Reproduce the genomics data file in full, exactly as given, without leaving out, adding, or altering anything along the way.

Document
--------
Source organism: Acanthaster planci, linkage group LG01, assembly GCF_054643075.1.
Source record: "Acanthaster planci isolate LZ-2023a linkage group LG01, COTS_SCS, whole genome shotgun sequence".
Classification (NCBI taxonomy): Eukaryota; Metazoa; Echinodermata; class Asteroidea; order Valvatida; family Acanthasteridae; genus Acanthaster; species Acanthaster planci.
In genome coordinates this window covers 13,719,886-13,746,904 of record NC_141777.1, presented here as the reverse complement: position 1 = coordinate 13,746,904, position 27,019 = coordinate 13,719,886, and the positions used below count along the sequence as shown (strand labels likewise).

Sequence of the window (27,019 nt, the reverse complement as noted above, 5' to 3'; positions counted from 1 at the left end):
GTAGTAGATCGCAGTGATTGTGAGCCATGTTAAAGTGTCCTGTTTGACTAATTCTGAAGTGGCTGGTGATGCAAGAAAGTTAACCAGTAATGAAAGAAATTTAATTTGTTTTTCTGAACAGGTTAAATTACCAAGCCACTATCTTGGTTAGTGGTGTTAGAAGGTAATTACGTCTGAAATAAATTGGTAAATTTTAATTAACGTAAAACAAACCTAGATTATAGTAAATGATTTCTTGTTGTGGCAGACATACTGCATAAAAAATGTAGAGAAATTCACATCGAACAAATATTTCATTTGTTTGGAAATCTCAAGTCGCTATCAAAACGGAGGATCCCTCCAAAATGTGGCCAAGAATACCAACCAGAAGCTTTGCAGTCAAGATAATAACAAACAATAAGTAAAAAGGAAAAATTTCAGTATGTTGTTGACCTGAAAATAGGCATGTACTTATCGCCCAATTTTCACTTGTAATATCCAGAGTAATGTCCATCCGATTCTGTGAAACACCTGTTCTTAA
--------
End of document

Source organism: Acanthaster planci, linkage group LG01, assembly GCF_054643075.1.
Source record: "Acanthaster planci isolate LZ-2023a linkage group LG01, COTS_SCS, whole genome shotgun sequence".
Classification (NCBI taxonomy): Eukaryota; Metazoa; Echinodermata; class Asteroidea; order Valvatida; family Acanthasteridae; genus Acanthaster; species Acanthaster planci.
In genome coordinates this window covers 13,719,886-13,746,904 of record NC_141777.1, presented here as the reverse complement: position 1 = coordinate 13,746,904, position 27,019 = coordinate 13,719,886, and the positions used below count along the sequence as shown (strand labels likewise).

Sequence of the window (27,019 nt, the reverse complement as noted above, 5' to 3'; positions counted from 1 at the left end):
GTAGTAGATCGCAGTGATTGTGAGCCATGTTAAAGTGTCCTGTTTGACTAATTCTGAAGTGGCTGGTGATGCAAGAAAGTTAACCAGTAATGAAAGAAATTTAATTTGTTTTTCTGAACAGGTTAAATTACCAAGCCACTATCTTGGTTAGTGGTGTTAGAAGGTAATTACGTCTGAAATAAATTGGTAAATTTTAATTAACGTAAAACAAACCTAGATTATAGTAAATGATTTCTTGTTGTGGCAGACATACTGCATAAAAAATGTAGAGAAATTCACATCGAACAAATATTTCATTTGTTTGGAAATCTCAAGTCGCTATCAAAACGGAGGATCCCTCCAAAATGTGGCCAAGAATACCAACCAGAAGCTTTGCAGTCAAGATAATAACAAACAATAAGTAAAAAGGAAAAATTTCAGTATGTTGTTGACCTGAAAATAGGCATGTACTTATCGCCCAATTTTCACTTGTAATATCCAGAGTAATGTCCATCCGATTCTGTGAAACACCTGTTCTTAA